We have the climate struggle. And we have workers out on strike.

We need to make sure that the climate strike is huge.

If we could argue for co-ordinated national strikes it could transform the mood across Britain.

Socialist Worker Editor

Charlie Kimber

‘Fight for a stronger socialist challenge’

Two things changed on 12 December. One was the end of an era of focus on Jeremy Corbyn and a prospect of a left Labour government.

The second is the end of an era in which Tories didn’t have a stable parliamentary majority.

I think we’re much closer to a situation that existed in the 1980s when the Margaret Thatcher government—in parliamentary terms— could do what it wanted.

The focus of resistance cannot be in parliament and cannot be around the Labour.

This doesn’t mean that what happened in the election doesn’t matter. It does matter.

We need to interrogate what happened in that election result.


It’s not an accident that 52 out of the 54 seats that Labour lost to the Tories were in places that had voted Leave.

It was completely wrong for the Labour Party to adopt a second referendum position. But that wasn’t the only thing that mattered.

I think that the disgusting and disreputable use of

antisemitism slurs against Corbyn and the Labour Party—and the fact that they gave in and compromised with those slurs—was important.

The action of a hostile right wing media was of course important.

And the actions of Labour councillors implementing and attacking ordinary working class people was important.

Too often workers were forced to strike not against Tory councils but against Labour councils that were cutting their jobs and their wages.

In 1997, 59 percent of the worst paid people voted for the Labour Party. In 2019, 39 percent of them voted for the Labour Party.

This is about a Labour Party that turned their back on working class people.

We need raise our sights about what’s possible.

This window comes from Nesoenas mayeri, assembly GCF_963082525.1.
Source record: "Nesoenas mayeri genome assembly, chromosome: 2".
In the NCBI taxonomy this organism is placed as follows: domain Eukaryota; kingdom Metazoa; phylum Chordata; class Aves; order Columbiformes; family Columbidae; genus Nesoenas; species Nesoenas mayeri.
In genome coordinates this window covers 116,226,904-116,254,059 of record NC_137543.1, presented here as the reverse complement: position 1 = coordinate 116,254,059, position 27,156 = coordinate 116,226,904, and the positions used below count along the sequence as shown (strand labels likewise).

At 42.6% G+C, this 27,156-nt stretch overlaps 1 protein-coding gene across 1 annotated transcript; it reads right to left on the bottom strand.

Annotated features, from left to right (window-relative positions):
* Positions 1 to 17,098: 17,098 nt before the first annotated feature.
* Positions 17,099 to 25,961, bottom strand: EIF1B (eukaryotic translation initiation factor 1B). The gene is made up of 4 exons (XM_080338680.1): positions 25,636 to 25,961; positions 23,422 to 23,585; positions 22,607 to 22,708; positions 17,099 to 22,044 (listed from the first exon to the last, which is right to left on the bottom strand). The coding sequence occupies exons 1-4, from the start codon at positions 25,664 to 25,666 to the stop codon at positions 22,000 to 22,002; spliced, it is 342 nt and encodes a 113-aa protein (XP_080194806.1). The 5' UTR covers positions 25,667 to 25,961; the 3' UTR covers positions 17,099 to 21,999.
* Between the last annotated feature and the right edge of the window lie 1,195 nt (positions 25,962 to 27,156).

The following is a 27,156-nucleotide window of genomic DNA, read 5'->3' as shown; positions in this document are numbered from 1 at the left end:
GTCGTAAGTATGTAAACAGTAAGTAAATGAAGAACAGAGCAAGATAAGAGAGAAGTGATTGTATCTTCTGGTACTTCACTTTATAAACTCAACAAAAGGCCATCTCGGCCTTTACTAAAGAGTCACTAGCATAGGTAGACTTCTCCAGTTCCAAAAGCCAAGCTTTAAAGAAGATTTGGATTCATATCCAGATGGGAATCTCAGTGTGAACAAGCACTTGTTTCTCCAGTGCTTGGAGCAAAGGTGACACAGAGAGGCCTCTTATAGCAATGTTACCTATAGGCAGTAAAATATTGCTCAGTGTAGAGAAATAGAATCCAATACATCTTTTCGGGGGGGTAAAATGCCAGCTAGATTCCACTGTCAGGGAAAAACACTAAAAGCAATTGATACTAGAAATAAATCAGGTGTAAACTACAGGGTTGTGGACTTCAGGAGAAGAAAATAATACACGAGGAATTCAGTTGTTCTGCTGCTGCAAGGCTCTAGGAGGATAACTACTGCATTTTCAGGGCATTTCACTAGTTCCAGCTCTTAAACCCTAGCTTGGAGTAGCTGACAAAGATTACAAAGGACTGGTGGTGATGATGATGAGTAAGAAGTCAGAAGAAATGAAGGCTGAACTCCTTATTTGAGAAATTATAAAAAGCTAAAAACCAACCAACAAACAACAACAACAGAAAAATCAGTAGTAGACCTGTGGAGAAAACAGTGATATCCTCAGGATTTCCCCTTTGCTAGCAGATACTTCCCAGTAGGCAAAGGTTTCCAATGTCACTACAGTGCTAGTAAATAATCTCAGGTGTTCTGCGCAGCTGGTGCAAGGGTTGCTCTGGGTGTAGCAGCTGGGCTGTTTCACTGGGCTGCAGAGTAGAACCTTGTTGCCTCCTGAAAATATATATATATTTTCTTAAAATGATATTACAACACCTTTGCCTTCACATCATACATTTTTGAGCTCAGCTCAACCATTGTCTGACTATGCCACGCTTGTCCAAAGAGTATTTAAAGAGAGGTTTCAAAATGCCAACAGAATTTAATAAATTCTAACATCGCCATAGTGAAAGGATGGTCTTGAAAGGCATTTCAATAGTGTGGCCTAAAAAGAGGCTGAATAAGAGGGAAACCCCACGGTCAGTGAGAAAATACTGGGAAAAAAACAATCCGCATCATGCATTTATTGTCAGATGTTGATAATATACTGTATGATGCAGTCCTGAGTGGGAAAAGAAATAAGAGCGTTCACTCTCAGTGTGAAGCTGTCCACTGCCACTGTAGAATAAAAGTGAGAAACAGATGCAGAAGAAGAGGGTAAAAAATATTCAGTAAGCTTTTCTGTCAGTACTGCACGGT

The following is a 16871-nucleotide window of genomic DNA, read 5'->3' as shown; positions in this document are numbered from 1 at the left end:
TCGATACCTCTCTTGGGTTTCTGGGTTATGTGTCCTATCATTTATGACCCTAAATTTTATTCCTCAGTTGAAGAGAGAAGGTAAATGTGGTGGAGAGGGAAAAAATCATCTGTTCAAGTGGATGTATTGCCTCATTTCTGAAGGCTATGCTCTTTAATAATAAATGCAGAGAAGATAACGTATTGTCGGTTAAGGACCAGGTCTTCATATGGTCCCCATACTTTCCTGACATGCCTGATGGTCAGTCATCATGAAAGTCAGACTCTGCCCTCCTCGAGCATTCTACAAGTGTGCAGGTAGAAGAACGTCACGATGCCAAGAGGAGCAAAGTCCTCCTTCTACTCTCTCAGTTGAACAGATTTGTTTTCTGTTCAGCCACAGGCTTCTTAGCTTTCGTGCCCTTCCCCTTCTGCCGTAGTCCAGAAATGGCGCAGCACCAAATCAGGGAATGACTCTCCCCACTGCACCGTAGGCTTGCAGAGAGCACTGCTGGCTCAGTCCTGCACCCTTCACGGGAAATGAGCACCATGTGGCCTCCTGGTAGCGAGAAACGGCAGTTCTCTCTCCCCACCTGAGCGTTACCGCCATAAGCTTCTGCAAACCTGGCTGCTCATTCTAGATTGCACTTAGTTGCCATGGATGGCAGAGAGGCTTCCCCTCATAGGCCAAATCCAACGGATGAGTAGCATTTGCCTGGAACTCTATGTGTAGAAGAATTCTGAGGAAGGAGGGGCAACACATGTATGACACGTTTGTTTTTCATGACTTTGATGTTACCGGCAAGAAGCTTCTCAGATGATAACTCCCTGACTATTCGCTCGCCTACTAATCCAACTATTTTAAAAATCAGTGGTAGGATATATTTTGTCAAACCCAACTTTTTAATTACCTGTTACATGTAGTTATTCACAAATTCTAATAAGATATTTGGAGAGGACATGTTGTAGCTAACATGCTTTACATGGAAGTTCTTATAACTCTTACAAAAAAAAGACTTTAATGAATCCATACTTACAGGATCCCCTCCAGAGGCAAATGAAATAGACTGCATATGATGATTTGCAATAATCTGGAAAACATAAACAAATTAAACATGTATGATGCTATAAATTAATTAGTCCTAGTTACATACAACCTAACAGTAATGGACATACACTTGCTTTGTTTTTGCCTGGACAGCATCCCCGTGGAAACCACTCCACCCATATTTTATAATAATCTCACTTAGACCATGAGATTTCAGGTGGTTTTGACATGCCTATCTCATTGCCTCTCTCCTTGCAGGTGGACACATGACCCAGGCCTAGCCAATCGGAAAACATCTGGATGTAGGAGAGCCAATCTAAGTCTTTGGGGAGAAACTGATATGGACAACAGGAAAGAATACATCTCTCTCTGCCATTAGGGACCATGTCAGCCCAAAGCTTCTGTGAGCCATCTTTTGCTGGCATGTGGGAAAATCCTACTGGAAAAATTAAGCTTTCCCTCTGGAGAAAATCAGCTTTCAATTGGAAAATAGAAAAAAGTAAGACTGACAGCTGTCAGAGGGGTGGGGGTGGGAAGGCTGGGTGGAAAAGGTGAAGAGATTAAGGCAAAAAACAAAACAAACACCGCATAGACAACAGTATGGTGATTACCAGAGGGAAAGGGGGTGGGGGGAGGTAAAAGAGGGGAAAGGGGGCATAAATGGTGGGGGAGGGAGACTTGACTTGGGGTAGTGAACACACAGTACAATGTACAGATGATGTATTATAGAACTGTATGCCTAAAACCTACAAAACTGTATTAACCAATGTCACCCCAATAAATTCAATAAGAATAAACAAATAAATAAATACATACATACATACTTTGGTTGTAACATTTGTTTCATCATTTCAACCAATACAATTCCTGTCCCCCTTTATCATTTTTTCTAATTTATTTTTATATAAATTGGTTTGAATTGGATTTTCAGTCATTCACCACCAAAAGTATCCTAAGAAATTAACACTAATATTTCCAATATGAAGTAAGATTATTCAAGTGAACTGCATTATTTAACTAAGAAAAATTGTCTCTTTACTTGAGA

No one expected to see the revolts we have seen in Chile, Hong Kong, Lebanon.

The point is not just whether there’ll be resistance. The point is what the politics of that resistance will be.

I don’t think that the crucial thing about the resistance is making sure that Rebecca

Long-Bailey becomes leader of the Labour Party. And I don’t think it’s about creating conditions so that in five years Labour can win an election.

We need to a different sort of politics not based on what the Labour Party does. This begins foremost with a massive pressure on what happens in the streets and the workplaces.

What’s exciting about what’s happening in France is not what’s happening in elections.

It’s about people saying, “Our lives are being ripped up and we are going to do something about it.”

Are we going to come away from this debate thinking the target will be the mayoral election or the county council election or the next general election?

Or are we going to try and build a movement that draws on the best of the climate rebellion, the anti-racist movement, the anti-austerity movement and the strikes that are bound to happen?

We have to found a movement which is strong enough to put forward a stronger socialist challenge inside all the movements that are happening and bring them together.

We need a stronger internationalist movement based upon genuine socialist ideas.

This means a revolutionary socialist party bringing together all these issues.

Watch the full discussion online at